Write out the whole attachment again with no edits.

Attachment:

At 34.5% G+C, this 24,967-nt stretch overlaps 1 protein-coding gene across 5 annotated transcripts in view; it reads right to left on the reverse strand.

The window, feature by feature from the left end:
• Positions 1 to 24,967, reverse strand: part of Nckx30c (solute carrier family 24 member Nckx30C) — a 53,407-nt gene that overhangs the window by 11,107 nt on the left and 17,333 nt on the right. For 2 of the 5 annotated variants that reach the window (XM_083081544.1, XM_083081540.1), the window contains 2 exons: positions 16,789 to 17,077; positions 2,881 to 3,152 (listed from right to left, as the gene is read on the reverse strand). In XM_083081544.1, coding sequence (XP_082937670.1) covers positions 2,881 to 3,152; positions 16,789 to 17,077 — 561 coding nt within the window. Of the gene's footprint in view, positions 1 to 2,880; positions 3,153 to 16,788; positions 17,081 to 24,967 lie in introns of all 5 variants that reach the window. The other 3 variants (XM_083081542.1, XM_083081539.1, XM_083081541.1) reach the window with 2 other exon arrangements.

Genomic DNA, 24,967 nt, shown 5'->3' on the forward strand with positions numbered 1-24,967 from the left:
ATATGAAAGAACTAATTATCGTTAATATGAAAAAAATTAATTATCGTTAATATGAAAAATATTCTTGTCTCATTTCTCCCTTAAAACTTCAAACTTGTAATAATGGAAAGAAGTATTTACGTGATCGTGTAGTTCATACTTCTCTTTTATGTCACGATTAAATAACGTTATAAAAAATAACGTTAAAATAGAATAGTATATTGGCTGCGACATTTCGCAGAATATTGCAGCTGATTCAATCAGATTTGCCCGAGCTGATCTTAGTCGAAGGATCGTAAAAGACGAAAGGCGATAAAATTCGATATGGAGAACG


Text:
At 34.5% G+C, this 24,967-nt stretch overlaps 1 protein-coding gene across 5 annotated transcripts in view; it reads right to left on the reverse strand.

The window, feature by feature from the left end:
• Positions 1 to 24,967, reverse strand: part of Nckx30c (solute carrier family 24 member Nckx30C) — a 53,407-nt gene that overhangs the window by 11,107 nt on the left and 17,333 nt on the right. For 2 of the 5 annotated variants that reach the window (XM_083081544.1, XM_083081540.1), the window contains 2 exons: positions 16,789 to 17,077; positions 2,881 to 3,152 (listed from right to left, as the gene is read on the reverse strand). In XM_083081544.1, coding sequence (XP_082937670.1) covers positions 2,881 to 3,152; positions 16,789 to 17,077 — 561 coding nt within the window. Of the gene's footprint in view, positions 1 to 2,880; positions 3,153 to 16,788; positions 17,081 to 24,967 lie in introns of all 5 variants that reach the window. The other 3 variants (XM_083081542.1, XM_083081539.1, XM_083081541.1) reach the window with 2 other exon arrangements.

Genomic DNA, 24,967 nt, shown 5'->3' on the forward strand with positions numbered 1-24,967 from the left:
ATATGAAAGAACTAATTATCGTTAATATGAAAAAAATTAATTATCGTTAATATGAAAAATATTCTTGTCTCATTTCTCCCTTAAAACTTCAAACTTGTAATAATGGAAAGAAGTATTTACGTGATCGTGTAGTTCATACTTCTCTTTTATGTCACGATTAAATAACGTTATAAAAAATAACGTTAAAATAGAATAGTATATTGGCTGCGACATTTCGCAGAATATTGCAGCTGATTCAATCAGATTTGCCCGAGCTGATCTTAGTCGAAGGATCGTAAAAGACGAAAGGCGATAAAATTCGATATGGAGAACG